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Lititz, PA (Zone 6b)
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Sequoiadendron4
Aug 2, 2018 7:21 PM CST
Thanks for the cool story. We decided to keep it and slowly limb it up so the tree doesn't get shocked.
Name: Sally
central Maryland
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sallyg
Aug 3, 2018 6:12 AM CST
I know it wouldn't be easy to cut that down. Sounds like a fun plan! Cwhitt, that sounds very special.
BYtheway, run of the mill sycamore is HUGE, drops lots of bark and twigs and big leaves, better to go see somewhere else. There are some ancient ones at some historic park, I saw pics once, maybe in Valley Forge? Or the witness tree at Antietem.
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https://www.youtube.com/watch?...

But I'm sure you had a nice selection in mind.. resistant to the leaf fungus that's especially plagueing mine this year
..come into the peace of wild things..-Wendell Berry
Life is a buffet (anon)
Name: Christie
43016 (Zone 6b)
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cwhitt
Aug 3, 2018 7:40 AM CST
I think you will be very happy with limbing it up. Then also try to clean out any dead stuff in the middle. Once you limb it up your bottom branches will probably droop down in a very graceful manner. I was afraid to limb mine up at first, but really wanted the yard space. Like you, I did it in stages so as not to shock the tree. Once I did it, I was really happy with it. It provided nice shade and looked very nice. And then became a great play space once we added the climbing rope. When I sold the house, a family with 2 little girls bought the house. I noticed that the left the rope, seat up in the branches, and basket pulley system there for their own girls. Good luck and have some fun with that tree!
Plant Dreams. Pull Weeds. Grow A Happy Life.
Lititz, PA (Zone 6b)
Winter Sowing Bee Lover Region: Pennsylvania Native Plants and Wildflowers Ferns Daylilies
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Sequoiadendron4
Aug 5, 2018 6:59 AM CST
Thanks!

Sally, I thought the anthracnose was more of a problem for London Plane trees? The American Sycamores around here don't usually get that, at least that I've noticed.
Name: Sally
central Maryland
Seriously addicted to kettle chips.
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sallyg
Aug 5, 2018 7:42 AM CST
Technically, I don't know. A lot of the early leaves on one of my two Platanus are wrinkly and weird but still hanging on, The later leaves are healthy. I read about it once...
..come into the peace of wild things..-Wendell Berry
Life is a buffet (anon)
Lititz, PA (Zone 6b)
Winter Sowing Bee Lover Region: Pennsylvania Native Plants and Wildflowers Ferns Daylilies
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Sequoiadendron4
Aug 5, 2018 5:15 PM CST
I'm gping to look up the difference between London Plant and American Sycamore. But I think you're right that both can get it.
Name: Sally
central Maryland
Seriously addicted to kettle chips.
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sallyg
Aug 9, 2018 7:20 AM CST
https://hgic.clemson.edu/facts...
..come into the peace of wild things..-Wendell Berry
Life is a buffet (anon)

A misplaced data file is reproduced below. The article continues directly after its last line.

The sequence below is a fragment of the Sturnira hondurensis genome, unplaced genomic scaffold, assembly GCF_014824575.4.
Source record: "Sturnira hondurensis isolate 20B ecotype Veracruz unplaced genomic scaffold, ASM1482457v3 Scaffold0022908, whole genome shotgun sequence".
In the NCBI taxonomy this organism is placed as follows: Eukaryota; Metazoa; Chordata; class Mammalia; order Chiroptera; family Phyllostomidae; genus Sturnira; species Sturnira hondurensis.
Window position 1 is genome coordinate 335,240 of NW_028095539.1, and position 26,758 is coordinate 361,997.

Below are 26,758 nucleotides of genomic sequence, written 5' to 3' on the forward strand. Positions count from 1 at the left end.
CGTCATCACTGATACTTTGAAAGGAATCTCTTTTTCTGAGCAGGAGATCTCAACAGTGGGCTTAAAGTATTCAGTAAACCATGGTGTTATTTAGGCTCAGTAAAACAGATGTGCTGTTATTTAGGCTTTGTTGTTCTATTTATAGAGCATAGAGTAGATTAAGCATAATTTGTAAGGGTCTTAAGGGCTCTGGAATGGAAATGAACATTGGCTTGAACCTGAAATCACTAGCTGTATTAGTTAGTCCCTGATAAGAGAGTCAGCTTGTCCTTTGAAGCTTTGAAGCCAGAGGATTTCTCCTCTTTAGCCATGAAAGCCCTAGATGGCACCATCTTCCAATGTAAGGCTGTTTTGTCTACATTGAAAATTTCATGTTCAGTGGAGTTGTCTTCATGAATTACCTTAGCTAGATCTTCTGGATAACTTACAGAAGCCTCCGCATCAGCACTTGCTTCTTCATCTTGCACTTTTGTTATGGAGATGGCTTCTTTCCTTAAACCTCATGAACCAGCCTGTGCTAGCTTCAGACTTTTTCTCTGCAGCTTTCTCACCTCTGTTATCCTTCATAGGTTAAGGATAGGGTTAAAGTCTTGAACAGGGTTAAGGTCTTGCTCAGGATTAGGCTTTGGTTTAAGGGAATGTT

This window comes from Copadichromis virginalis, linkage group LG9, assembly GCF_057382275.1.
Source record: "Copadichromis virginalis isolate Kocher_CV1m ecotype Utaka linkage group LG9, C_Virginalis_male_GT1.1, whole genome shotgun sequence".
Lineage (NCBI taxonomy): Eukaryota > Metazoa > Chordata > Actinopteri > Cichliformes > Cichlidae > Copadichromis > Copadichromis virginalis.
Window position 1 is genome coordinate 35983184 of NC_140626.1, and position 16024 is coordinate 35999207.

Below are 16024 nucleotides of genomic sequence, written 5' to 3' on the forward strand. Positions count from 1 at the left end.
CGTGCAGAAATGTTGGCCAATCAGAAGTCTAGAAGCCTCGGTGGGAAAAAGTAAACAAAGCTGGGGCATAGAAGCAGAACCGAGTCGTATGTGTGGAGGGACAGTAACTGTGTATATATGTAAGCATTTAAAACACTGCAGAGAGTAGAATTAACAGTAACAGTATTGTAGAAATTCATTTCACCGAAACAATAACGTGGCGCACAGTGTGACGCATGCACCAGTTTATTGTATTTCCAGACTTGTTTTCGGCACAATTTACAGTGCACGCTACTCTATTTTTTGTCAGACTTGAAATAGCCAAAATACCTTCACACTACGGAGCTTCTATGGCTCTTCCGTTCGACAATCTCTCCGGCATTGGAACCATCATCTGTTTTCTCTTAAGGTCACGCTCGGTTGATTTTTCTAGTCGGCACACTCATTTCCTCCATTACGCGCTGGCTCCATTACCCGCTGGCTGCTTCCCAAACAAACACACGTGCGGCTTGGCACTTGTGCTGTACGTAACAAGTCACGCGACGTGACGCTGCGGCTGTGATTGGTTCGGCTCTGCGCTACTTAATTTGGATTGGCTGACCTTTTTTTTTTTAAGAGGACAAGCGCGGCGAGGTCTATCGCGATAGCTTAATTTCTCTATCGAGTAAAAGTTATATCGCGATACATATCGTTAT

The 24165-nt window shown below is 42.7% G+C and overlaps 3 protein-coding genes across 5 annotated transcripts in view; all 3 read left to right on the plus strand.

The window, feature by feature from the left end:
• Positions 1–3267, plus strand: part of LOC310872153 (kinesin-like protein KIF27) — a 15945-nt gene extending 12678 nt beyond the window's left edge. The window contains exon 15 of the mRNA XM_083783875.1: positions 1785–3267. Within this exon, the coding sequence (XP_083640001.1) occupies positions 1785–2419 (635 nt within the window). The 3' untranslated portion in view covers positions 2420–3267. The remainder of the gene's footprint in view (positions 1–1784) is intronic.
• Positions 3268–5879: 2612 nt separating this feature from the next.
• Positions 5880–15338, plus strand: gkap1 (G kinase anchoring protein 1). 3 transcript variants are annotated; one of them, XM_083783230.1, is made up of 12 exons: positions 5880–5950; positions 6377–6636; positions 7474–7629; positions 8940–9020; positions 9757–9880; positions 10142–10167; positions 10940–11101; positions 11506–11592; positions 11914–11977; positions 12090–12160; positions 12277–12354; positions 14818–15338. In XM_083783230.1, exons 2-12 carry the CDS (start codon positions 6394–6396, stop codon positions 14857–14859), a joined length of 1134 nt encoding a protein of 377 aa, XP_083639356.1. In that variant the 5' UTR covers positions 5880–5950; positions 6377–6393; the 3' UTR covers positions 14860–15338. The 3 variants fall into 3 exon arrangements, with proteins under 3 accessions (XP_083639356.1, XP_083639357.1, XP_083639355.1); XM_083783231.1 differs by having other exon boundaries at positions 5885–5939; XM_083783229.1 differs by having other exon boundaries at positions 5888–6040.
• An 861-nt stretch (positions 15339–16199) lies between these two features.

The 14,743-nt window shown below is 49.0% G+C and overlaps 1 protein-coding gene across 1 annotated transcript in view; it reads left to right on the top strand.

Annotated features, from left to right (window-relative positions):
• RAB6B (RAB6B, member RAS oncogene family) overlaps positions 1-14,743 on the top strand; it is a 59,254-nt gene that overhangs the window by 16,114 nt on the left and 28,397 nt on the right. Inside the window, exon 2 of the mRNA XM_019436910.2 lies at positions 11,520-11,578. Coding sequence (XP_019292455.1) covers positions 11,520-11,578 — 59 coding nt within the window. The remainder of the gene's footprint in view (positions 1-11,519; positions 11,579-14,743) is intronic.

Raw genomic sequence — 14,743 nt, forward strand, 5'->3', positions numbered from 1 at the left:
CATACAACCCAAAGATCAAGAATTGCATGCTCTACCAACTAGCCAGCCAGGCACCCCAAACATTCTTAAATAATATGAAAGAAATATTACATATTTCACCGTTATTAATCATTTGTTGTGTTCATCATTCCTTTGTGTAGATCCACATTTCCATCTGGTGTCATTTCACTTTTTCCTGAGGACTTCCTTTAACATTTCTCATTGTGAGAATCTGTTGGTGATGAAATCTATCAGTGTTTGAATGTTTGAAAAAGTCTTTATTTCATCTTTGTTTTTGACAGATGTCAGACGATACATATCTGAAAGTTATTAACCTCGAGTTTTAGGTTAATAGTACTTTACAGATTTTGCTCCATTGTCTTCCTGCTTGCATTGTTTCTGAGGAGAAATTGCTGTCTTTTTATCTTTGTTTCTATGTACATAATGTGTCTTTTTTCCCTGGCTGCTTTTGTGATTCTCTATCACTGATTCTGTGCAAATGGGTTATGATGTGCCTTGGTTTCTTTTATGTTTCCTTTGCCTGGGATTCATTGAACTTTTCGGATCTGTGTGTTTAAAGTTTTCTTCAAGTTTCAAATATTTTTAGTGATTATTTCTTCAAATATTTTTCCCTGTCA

Name: Sally
central Maryland
Seriously addicted to kettle chips.
Charter ATP Member Native Plants and Wildflowers Region: Mid-Atlantic Composter Region: Maryland Birds
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sallyg
Aug 9, 2018 9:29 AM CST
I took a better look. At the moment, affected leaves are flat but very spotty. Now I think my tree's problem is powdery mildew. Or maybe some bug that sucks likes.. whiteflies? What I notice is on the west side of the backyard tree - that side faces the house and lawn, and is shaded all morning, and the tree has other full size trees on the east, south, and north sides of it.. The tree in front is by itself and doesn't seem (as) affected. I could think it is the location, or just particular genetics of each tree. I suspect they came from Arbor day decades ago when original owners bought this.
..come into the peace of wild things..-Wendell Berry
Life is a buffet (anon)
Lititz, PA (Zone 6b)
Winter Sowing Bee Lover Region: Pennsylvania Native Plants and Wildflowers Ferns Daylilies
Lilies Xeriscape Bulbs Hellebores Birds
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Sequoiadendron4
Aug 9, 2018 10:51 AM CST
Yeah I read about these trees the other day and the article I read made it seem like there were so many back crosses that these trees could really be anything. One thing they did say though was that mature true American Sycamore trees don't have exfoliating bark all the way to the ground. I've seen these ones at the local park. Also, the lighter bark markings are cream on the American whereas the London's are tinted with a little green. I guess it's a crapshoot unless you really know the source. The trees in our area are doing very well at the moment. I think it might be one of those things that's more prevalent with drought stress.
Name: Rick Moses
Derwood, MD (Zone 7b)
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RickM
Sep 9, 2018 4:44 PM CST

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Different tree question Jeff...

How big is your hazelnut tree? You mentioned in another thread that it was starting to produce nuts this year. I'm thinking about getting a couple for the back, in an out of the way place.